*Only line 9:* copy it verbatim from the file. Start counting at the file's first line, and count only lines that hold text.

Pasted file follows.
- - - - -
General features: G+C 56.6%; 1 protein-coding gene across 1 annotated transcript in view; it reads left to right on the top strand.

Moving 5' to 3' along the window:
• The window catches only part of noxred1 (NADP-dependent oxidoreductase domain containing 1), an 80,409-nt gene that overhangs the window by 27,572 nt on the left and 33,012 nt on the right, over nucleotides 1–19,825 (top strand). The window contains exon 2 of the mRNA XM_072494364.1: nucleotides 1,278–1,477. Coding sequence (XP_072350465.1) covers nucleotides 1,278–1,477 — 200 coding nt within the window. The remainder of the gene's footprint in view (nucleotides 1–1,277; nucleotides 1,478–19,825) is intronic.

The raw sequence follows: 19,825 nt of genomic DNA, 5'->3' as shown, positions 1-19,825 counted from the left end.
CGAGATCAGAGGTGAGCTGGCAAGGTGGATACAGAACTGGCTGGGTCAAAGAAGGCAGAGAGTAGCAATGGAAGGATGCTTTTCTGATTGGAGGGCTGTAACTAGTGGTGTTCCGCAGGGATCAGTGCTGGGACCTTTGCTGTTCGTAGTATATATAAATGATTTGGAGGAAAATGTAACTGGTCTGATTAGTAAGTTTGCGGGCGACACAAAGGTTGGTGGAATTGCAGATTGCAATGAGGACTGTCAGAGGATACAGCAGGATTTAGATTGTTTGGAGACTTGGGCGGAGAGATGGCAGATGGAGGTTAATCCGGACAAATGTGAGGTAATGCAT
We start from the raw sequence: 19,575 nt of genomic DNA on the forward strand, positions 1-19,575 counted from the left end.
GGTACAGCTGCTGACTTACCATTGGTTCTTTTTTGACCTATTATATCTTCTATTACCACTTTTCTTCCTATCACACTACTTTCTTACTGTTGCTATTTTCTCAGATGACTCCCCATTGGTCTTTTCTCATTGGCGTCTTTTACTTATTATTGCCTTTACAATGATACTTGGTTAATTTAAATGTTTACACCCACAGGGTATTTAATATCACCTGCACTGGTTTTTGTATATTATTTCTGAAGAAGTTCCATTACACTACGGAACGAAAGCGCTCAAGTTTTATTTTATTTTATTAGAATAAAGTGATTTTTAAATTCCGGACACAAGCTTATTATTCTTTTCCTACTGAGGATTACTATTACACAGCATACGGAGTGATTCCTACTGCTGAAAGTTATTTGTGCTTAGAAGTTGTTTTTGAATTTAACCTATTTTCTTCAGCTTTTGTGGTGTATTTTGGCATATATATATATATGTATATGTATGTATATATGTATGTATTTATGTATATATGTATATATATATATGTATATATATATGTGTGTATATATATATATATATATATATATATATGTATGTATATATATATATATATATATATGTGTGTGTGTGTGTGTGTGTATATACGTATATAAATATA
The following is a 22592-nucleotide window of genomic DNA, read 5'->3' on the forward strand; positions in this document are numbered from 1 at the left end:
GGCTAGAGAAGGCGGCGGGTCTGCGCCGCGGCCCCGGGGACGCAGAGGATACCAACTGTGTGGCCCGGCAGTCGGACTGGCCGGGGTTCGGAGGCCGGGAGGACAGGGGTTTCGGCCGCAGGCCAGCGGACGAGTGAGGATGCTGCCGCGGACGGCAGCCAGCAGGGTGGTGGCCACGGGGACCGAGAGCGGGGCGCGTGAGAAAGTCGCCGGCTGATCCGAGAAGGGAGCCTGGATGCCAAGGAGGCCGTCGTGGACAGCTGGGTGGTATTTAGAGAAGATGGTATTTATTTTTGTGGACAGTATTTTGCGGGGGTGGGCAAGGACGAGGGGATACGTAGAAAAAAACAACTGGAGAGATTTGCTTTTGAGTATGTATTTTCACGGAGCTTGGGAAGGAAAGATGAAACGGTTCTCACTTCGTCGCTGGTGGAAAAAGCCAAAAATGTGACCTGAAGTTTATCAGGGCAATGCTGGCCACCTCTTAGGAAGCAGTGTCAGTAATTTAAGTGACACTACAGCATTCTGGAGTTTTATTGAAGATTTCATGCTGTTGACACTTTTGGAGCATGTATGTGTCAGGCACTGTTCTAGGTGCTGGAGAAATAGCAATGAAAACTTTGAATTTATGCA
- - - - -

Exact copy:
GGCTAGAGAAGGCGGCGGGTCTGCGCCGCGGCCCCGGGGACGCAGAGGATACCAACTGTGTGGCCCGGCAGTCGGACTGGCCGGGGTTCGGAGGCCGGGAGGACAGGGGTTTCGGCCGCAGGCCAGCGGACGAGTGAGGATGCTGCCGCGGACGGCAGCCAGCAGGGTGGTGGCCACGGGGACCGAGAGCGGGGCGCGTGAGAAAGTCGCCGGCTGATCCGAGAAGGGAGCCTGGATGCCAAGGAGGCCGTCGTGGACAGCTGGGTGGTATTTAGAGAAGATGGTATTTATTTTTGTGGACAGTATTTTGCGGGGGTGGGCAAGGACGAGGGGATACGTAGAAAAAAACAACTGGAGAGATTTGCTTTTGAGTATGTATTTTCACGGAGCTTGGGAAGGAAAGATGAAACGGTTCTCACTTCGTCGCTGGTGGAAAAAGCCAAAAATGTGACCTGAAGTTTATCAGGGCAATGCTGGCCACCTCTTAGGAAGCAGTGTCAGTAATTTAAGTGACACTACAGCATTCTGGAGTTTTATTGAAGATTTCATGCTGTTGACACTTTTGGAGCATGTATGTGTCAGGCACTGTTCTAGGTGCTGGAGAAATAGCAATGAAAACTTTGAATTTATGCA